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9

The Marine Corps Martial Arts Program initially included an element called Body Hardening. It involved hitting the location of primary nerves. The Radial and Ulna nerves, Femoral and Sciatic nerves, and abdominal strikes for the Celiac Plexus. The result was that, after repeated impact over a long period of time, the nerve would become damaged, such that ...


7

One thing to realize is that you have two factors that affect blocking a strike: 1) reaction time, and 2) tracking. Reaction time is the time taken by your brain to notice the strike coming towards you, to calculate an appropriate response, and to begin to move to counter it. (Notice I said "begin" to move, not the complete movement.) If a strike has a ...


5

It sounds like you're talking about the scientific form of pressure points (as opposed to pseudoscience involving "chi meridians"), namely spots on the body which allow for direct stimulation of nerves and muscles to cause a great deal of pain or sometimes even muscle paralysis. As with defending any vulnerable part of your body, they key principles are a) ...


3

Sometimes your opponent is faster than you. Sometimes they can read your body language and your tells, and fake you out, or feint. Sometimes you might have patterns that leave you open in predictable ways, and they take advantage of that. Sometimes you think you are dodging to safety and you're walking right into the attack. "More training" could help, ...


2

While pressure points may exist as sensitive spots on the body that can aid in both fighting and healing, touching or pressing on them probably can't kill you. Still, use pressure points as a way to help relax your muscles, reduce tension and stress, and overcome painful headaches. http://www.medicaldaily.com/truth-about-pressure-points-which-ones-can-kill-...


2

I only know 3: 1) Slip the punch: push on the front foot and slide on the back foot a bit. While doing this, also shift your weight on the back foot so the moment your opponent retracts their jab, you immediately push on the back foot and counter with a hard cross. Don't slide too much, otherwise you'll be out of range and unable to counter (which is ok as ...


2

Slip & jab with left Sway & then sway back with a jab with left Parry down with left & counter jab Block with right & counter jab Left jab across the (on top) jab and counter with right Block with the left holding in front of head and cross to counter There's a few more variations but these 6 cover the main points.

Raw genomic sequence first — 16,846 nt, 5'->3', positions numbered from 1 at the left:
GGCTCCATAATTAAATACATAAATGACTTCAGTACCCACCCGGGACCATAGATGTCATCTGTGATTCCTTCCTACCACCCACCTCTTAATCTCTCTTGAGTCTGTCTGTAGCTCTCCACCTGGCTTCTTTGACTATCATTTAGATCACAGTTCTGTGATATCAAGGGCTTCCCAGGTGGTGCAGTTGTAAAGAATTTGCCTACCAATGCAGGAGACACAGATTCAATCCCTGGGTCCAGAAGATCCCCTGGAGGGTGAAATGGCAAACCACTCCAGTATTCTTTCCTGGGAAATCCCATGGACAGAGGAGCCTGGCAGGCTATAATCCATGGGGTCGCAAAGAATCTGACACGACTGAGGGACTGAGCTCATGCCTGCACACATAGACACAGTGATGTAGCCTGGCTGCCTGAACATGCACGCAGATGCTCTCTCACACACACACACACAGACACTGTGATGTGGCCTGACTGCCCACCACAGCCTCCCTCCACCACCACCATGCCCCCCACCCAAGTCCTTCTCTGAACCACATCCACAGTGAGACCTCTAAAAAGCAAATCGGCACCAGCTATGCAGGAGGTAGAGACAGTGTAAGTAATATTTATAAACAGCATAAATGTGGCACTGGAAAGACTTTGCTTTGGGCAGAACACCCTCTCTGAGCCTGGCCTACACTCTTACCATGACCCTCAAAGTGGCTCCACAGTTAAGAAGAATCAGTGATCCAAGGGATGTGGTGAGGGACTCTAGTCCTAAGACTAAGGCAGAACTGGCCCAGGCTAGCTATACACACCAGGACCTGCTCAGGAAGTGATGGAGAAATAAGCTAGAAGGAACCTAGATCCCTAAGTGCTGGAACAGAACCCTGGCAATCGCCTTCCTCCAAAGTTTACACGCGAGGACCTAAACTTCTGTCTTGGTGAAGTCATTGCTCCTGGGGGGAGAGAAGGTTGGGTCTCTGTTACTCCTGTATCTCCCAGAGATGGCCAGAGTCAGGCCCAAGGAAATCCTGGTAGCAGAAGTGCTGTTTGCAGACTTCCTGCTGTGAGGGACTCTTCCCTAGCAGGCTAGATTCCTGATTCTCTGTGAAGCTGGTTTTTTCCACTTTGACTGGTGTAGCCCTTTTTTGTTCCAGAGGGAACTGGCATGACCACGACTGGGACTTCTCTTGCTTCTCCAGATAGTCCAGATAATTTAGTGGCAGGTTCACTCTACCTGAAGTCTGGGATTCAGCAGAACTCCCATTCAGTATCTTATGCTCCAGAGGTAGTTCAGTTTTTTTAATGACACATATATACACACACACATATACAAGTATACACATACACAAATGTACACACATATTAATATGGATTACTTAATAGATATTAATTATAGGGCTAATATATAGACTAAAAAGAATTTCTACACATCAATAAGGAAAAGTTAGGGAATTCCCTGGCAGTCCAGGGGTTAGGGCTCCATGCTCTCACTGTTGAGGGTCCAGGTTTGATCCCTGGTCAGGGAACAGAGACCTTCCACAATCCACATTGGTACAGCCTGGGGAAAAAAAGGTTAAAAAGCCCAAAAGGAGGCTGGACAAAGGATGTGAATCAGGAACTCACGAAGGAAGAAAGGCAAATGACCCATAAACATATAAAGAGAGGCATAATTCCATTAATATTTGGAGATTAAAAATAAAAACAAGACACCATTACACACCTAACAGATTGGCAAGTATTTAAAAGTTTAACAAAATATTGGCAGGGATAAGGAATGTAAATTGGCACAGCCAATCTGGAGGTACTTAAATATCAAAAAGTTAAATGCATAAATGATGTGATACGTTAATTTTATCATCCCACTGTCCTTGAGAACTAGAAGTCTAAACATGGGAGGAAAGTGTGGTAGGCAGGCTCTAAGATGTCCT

2

You can simply see it as a tool, and depending on the circumstances where it happens. Usually, and what I personally find naturally, is the turning motion while raising one arm (biceps to your ear and turning around to loose the choke) more convenient. Plucking, is requiring a certain degree of flexibility as some people canĀ“t really do that motion properly ...


1

The other answers are all pretty good and I won't go over any of that, but nobody has mentioned a fundamental physical fact. Typical time required to throw a punch is about 1/6 of a second. Average human reaction time is about 1/4 of a second, so if you're relying on your reactions to defend yourself, you are at an enormous physical disadvantage. ...


1

Well, it's defined by an author that there are six ways. Maybe there are four, maybe there are 7. Difficult to interpret. You can slip left, slip right. You can take a small step back. You can move your head slightly back. You can "roll" with it like Mayweather Jr. The list goes on. You can block if with your lead hand, and jab back. You can block it with ...


1

The ability to defend successfully is governed by the following time relationship: reaction_time + decision_time + defend_time(defend_distance) < telegraph_time + attack_time(attack_distance) Covering greater distances requires more time. Here are some defensive principles: Control distance - If you simply want to defend yourself, keep others ...


1

Plucking the hands off the neck is not a realistic response because no one who is realistically trying to hurt someone with a choke places their hands on the neck from the rear. The only exceptions are if they trying to ram a person's head into a wall (which is not a hold) or they are giving a rather pleasant neck massage (also not a hold). Standing rear ...


1

I'm new to this section of Stack Overflow, but I practice and teach wing chun and self defence. I've read some comments here and I agree that this is a "gorilla vs shark" like question. I'm not for heavy theorizing martial arts, but I do miss some considerations which could be of interest to the readers. Mainly, you should not explicitly train to overcome ...



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